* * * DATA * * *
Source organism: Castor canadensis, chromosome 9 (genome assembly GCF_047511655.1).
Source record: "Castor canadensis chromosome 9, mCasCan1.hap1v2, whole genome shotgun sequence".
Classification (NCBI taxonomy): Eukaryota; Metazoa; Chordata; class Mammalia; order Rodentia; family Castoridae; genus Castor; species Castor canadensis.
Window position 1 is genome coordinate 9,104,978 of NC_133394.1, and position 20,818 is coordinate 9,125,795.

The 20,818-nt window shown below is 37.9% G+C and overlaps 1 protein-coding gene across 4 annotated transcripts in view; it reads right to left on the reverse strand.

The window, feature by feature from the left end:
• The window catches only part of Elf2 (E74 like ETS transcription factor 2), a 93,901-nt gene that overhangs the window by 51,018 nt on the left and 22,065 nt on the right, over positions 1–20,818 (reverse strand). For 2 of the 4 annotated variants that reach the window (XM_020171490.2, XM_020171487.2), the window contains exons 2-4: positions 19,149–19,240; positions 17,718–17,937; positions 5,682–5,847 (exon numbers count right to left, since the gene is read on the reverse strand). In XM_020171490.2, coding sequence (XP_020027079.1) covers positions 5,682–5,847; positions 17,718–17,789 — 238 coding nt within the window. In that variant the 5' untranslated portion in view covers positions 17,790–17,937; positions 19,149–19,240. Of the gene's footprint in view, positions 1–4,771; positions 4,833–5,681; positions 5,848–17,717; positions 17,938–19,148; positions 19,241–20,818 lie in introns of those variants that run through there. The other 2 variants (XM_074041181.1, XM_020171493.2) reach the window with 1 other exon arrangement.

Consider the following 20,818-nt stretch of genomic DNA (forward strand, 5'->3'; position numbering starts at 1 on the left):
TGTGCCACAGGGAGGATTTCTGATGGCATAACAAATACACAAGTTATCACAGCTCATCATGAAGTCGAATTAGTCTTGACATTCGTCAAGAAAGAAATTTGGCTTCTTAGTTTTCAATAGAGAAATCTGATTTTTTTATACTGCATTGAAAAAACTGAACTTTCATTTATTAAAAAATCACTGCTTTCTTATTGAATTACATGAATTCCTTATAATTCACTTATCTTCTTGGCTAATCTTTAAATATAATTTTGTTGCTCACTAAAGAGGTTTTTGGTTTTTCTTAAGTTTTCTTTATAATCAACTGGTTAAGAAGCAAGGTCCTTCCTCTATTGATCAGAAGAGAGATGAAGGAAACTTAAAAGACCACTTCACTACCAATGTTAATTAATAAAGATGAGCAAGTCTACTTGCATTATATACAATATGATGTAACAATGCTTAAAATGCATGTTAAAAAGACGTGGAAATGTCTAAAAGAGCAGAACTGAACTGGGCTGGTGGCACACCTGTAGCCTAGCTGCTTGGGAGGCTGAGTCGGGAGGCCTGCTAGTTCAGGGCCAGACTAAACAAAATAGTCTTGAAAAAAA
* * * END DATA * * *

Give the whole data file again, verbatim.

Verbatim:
Source organism: Castor canadensis, chromosome 9 (genome assembly GCF_047511655.1).
Source record: "Castor canadensis chromosome 9, mCasCan1.hap1v2, whole genome shotgun sequence".
Classification (NCBI taxonomy): Eukaryota; Metazoa; Chordata; class Mammalia; order Rodentia; family Castoridae; genus Castor; species Castor canadensis.
Window position 1 is genome coordinate 9,104,978 of NC_133394.1, and position 20,818 is coordinate 9,125,795.

The 20,818-nt window shown below is 37.9% G+C and overlaps 1 protein-coding gene across 4 annotated transcripts in view; it reads right to left on the reverse strand.

The window, feature by feature from the left end:
• The window catches only part of Elf2 (E74 like ETS transcription factor 2), a 93,901-nt gene that overhangs the window by 51,018 nt on the left and 22,065 nt on the right, over positions 1–20,818 (reverse strand). For 2 of the 4 annotated variants that reach the window (XM_020171490.2, XM_020171487.2), the window contains exons 2-4: positions 19,149–19,240; positions 17,718–17,937; positions 5,682–5,847 (exon numbers count right to left, since the gene is read on the reverse strand). In XM_020171490.2, coding sequence (XP_020027079.1) covers positions 5,682–5,847; positions 17,718–17,789 — 238 coding nt within the window. In that variant the 5' untranslated portion in view covers positions 17,790–17,937; positions 19,149–19,240. Of the gene's footprint in view, positions 1–4,771; positions 4,833–5,681; positions 5,848–17,717; positions 17,938–19,148; positions 19,241–20,818 lie in introns of those variants that run through there. The other 2 variants (XM_074041181.1, XM_020171493.2) reach the window with 1 other exon arrangement.

Consider the following 20,818-nt stretch of genomic DNA (forward strand, 5'->3'; position numbering starts at 1 on the left):
TGTGCCACAGGGAGGATTTCTGATGGCATAACAAATACACAAGTTATCACAGCTCATCATGAAGTCGAATTAGTCTTGACATTCGTCAAGAAAGAAATTTGGCTTCTTAGTTTTCAATAGAGAAATCTGATTTTTTTATACTGCATTGAAAAAACTGAACTTTCATTTATTAAAAAATCACTGCTTTCTTATTGAATTACATGAATTCCTTATAATTCACTTATCTTCTTGGCTAATCTTTAAATATAATTTTGTTGCTCACTAAAGAGGTTTTTGGTTTTTCTTAAGTTTTCTTTATAATCAACTGGTTAAGAAGCAAGGTCCTTCCTCTATTGATCAGAAGAGAGATGAAGGAAACTTAAAAGACCACTTCACTACCAATGTTAATTAATAAAGATGAGCAAGTCTACTTGCATTATATACAATATGATGTAACAATGCTTAAAATGCATGTTAAAAAGACGTGGAAATGTCTAAAAGAGCAGAACTGAACTGGGCTGGTGGCACACCTGTAGCCTAGCTGCTTGGGAGGCTGAGTCGGGAGGCCTGCTAGTTCAGGGCCAGACTAAACAAAATAGTCTTGAAAAAAA